Apollo 15 Lunar Surface Journal

Return to the LM

Corrected Transcript and Commentary Copyright © 1996 by Eric M. Jones.
All rights reserved.
Scan credits in the Image Library
Last revised 20 August 2012.


[Station 2 is near BC.5/68.8, very close to the planned location. A navigation fix at the east rim of Elbow Crater has allowed Houston to get a good estimate of the landing site coordinates.]
MP3 Audio Clip ( 15 min 40 sec ) by David Shaffer

123:26:02 Scott: Okay; here we go; rolling again. Okay; we'll try getting home on the Nav system here. Oh, look at that big fresh one in the side of the rim! (Garbled) that stereo pan, so we're right up...

123:26:20 Irwin: Got to make a...Don't want to go (directly) downslope too much.

123:26:24 Scott: I'm not. I'm going slow. I'll cut back over here.

123:26:28 Irwin: Yeah.

123:26:31 Scott: Easy does it. (Pause) Looks like it (the navigation system) takes us right back the way we came, doesn't it?

123:26:45 Irwin: Yeah, that's the closest way. We're going to have to go to the right to go around Elbow.

[Elbow cuts into the rille rim and, unless they were willing to drive down into the crater or the rille, they will have to skirt the east rim.]
123:26:50 Scott: Oh, yeah; I was suggesting that we could go to the left, but I guess we don't want to do that.

123:26:53 Irwin: I don't think we'd better try it, Dave.

123:26:55 Scott: (Laughing) That's a neat place down into the rille though, isn't it?

123:27:01 Irwin: See the way it comes back?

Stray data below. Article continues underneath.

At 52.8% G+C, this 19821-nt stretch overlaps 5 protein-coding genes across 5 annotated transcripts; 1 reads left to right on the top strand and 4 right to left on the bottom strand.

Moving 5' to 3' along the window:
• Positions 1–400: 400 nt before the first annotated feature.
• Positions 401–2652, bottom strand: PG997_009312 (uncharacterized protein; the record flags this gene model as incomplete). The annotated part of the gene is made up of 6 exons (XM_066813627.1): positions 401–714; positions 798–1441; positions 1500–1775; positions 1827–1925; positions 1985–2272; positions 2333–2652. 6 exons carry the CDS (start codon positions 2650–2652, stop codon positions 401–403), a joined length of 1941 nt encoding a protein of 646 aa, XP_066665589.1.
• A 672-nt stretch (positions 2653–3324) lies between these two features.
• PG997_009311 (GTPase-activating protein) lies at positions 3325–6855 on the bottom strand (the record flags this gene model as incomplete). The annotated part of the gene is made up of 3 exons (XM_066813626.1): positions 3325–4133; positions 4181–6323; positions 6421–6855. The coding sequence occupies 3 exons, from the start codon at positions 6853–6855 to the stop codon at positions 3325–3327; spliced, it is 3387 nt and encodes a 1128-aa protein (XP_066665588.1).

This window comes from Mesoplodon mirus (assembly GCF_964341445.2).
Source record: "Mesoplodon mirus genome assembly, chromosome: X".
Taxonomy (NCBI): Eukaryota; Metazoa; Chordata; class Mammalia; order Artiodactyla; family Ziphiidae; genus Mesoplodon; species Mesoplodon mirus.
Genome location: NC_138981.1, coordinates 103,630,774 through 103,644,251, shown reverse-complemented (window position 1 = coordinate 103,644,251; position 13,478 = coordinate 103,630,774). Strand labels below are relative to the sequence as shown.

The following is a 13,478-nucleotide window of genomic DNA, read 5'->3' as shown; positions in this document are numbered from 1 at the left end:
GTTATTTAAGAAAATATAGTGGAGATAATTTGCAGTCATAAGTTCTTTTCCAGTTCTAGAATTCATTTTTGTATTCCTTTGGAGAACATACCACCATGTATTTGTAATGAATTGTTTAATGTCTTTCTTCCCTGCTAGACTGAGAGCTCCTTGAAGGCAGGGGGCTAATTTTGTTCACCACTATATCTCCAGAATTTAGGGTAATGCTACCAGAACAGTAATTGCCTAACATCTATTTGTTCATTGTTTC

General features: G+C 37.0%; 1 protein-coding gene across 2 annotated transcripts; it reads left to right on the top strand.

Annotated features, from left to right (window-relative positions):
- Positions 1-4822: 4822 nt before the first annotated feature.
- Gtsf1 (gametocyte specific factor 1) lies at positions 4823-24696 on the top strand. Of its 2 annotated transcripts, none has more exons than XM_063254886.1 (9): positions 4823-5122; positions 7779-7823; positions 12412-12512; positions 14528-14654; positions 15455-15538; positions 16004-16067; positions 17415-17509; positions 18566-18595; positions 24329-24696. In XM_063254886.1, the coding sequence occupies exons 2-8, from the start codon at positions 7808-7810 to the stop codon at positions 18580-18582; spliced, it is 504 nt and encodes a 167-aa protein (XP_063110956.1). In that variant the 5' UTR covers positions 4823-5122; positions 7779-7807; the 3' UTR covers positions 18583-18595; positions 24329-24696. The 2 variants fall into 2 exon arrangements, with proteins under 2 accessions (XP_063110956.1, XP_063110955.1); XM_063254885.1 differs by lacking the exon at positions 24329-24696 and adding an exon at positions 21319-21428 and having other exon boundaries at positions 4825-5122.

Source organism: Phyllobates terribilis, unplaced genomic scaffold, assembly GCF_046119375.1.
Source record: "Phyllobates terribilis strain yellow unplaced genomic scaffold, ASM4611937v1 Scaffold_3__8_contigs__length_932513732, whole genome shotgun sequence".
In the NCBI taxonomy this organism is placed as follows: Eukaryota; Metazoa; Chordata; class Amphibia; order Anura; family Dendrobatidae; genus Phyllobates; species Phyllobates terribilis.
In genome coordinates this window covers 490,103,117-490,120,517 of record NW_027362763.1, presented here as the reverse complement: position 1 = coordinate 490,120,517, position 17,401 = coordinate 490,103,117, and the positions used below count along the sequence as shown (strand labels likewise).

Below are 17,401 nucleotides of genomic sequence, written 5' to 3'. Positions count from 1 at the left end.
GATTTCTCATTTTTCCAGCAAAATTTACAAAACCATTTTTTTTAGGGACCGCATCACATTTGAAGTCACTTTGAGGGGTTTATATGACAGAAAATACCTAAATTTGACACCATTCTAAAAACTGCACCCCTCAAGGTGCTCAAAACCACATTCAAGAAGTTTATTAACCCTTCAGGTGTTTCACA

123:27:02 Allen: Roger, Dave and Jim.

123:27:03 Scott: ... down into the rille, Joe, (lost under Joe) would like...

123:27:04 Allen: ...we'd rather that you don't take that option.

123:27:07 Scott: (Laughing) Okay. And if anybody ever comes back, Joe, and wants to go down into the rille, have them come talk to us, because there's a good place to do it here.

123:27:16 Allen: Roger. We'll suggest that. (Pause)

[Good overhead photographs of the site indicate that there is a considerable amount of debris from St. George covering the southern rille wall west of the bend at Elbow. See AS15-87-11720.]

[Scott, from the 1971 Technical Debrief - "Right between Elbow and Station 2 was a neat slope. I'd say at least 5 degrees less than the rest of the rille, a very subtle, V-shaped depression or slope into the rille. That's why I get the impression that that's a portion of the fracture (means the rille) along there filled by a slide. I felt that, if we'd turned left there, we could have very easily driven down into the rille and back out."]